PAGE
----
PORT AUTHORITY Falling revenues force airport to trim its budget by $150K
The cuts are more drastic than anticipated.
By STEPHEN SIFF
VINDICATOR TRUMBULL STAFF
VIENNA -- Youngstown-Warren Regional Airport is cutting $150,000 from its annual budget.
The cuts, announced this morning, include layoffs and run across the spectrum of airport operations.
"I don't want anyone to get the wrong impression that we had $150,000 worth of fat that we could have gotten rid of a long time ago," said Martin Solomon, a member of the Western Reserve Port Authority board, which runs the airport. "This reduction is because we have a lot less activity and a lot less need."
Some of the cuts are already in place, said Tom Nolan, director of aviation. Others will go into effect when Northwest ends service to the airport in September. "I believe the reductions are pushing the envelope, but we can pull them off," Nolan said.
The cuts will include a 54 percent reduction in custodial services at the terminal with Goodwill Industries in Liberty. That will save the port authority $13,000 over the remainder of 2002 and $26,000 next year.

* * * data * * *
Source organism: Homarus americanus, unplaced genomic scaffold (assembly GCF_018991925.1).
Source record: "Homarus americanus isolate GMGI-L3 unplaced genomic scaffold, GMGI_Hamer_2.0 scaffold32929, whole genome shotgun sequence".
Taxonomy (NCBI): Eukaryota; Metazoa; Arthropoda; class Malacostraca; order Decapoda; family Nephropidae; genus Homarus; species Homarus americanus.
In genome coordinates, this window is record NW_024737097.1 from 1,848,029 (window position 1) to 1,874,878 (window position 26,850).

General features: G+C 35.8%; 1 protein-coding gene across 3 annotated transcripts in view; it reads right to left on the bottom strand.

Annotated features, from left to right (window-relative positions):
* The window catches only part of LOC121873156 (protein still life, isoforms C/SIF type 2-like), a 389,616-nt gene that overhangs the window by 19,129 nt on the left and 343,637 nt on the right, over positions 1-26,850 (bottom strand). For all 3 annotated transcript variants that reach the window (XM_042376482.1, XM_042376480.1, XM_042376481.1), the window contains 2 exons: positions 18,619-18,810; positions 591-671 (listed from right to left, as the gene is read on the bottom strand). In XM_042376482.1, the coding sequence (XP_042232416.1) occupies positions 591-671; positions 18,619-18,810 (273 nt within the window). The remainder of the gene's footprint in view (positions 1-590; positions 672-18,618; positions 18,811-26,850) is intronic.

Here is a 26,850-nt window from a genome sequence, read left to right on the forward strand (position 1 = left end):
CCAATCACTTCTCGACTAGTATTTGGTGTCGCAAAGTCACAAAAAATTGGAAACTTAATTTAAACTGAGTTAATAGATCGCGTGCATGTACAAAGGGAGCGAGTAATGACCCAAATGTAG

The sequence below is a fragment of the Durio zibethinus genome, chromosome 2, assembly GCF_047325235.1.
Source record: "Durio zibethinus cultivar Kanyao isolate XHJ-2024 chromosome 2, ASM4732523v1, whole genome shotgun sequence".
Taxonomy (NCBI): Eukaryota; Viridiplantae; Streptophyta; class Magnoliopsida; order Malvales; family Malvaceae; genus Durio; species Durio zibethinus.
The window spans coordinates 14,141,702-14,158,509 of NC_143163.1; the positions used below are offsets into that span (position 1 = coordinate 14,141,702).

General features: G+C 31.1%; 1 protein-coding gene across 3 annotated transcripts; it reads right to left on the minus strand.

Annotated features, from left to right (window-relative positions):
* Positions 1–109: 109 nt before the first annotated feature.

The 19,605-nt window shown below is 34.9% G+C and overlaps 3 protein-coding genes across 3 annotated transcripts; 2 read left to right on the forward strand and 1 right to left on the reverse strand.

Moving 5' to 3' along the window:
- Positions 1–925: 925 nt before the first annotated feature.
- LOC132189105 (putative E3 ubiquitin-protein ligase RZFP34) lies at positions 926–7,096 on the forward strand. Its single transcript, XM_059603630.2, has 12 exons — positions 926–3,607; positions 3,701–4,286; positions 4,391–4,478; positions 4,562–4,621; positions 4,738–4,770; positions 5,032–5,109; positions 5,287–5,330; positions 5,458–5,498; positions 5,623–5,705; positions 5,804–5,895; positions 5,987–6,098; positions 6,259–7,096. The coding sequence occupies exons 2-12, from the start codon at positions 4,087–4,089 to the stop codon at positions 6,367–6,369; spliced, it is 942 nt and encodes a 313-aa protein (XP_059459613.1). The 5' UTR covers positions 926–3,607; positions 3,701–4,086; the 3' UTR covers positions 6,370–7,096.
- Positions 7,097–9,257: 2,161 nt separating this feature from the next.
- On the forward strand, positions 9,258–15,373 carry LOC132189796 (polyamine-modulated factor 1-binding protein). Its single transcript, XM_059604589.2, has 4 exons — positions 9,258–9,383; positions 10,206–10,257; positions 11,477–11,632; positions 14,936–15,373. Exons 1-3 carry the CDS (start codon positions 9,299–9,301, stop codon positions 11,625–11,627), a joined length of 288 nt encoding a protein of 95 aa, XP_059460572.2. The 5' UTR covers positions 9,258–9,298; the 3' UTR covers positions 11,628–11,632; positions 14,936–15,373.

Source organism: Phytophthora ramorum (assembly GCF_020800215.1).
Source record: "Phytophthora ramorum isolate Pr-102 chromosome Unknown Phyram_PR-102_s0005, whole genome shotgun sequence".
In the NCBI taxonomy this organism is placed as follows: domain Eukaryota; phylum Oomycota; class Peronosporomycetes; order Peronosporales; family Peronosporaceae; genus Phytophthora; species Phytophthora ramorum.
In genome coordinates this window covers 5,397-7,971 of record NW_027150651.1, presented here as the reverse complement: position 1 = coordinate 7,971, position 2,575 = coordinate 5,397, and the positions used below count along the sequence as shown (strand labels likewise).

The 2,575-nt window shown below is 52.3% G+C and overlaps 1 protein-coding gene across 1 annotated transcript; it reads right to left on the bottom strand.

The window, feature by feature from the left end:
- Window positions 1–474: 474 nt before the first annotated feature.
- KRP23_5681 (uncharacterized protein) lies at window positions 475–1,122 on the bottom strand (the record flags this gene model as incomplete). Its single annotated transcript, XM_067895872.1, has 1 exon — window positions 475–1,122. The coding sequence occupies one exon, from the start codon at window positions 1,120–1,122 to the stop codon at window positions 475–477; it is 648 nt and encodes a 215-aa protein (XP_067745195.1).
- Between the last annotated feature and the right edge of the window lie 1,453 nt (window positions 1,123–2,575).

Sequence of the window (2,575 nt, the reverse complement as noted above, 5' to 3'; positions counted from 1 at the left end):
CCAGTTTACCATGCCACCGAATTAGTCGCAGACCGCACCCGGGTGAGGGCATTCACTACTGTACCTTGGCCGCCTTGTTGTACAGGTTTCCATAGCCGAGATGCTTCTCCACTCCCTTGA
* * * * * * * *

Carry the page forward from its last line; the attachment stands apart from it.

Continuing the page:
The port authority will also reduce its contract by 35 percent next year with U.S.A. Parking, which collects money for parking at the terminal.
The parking toll both will only be manned for three hours during charter flight arrivals. In the past, attendants had also been on hand to collect money when commercial flights arrived. The change is projected to save the airport $4,000 this year and $12,000 in 2003.
Nolan said there would also be layoffs. One of his two full-time assistants has been reduced to part time and one of six maintenance employees has been laid off.
The maintenance and operations department is responsible for clearing snow and maintaining grounds on the 14,000-acre property.
These cuts are expected to save $23,000 the rest of this year and $54,000 in 2003.
The security contracts with Vienna Police Department will be cut by 29 percent for an anticipated savings of $21,000 this year and $58,000 next year.
The size of the cut is much greater than the anticipated $35,000 loss in annual revenue when Northwest Airlines departs, leaving the airport with no regular passenger service.
Board chairman Reed Dulberger said two private companies have expressed interest in building hangars for private planes.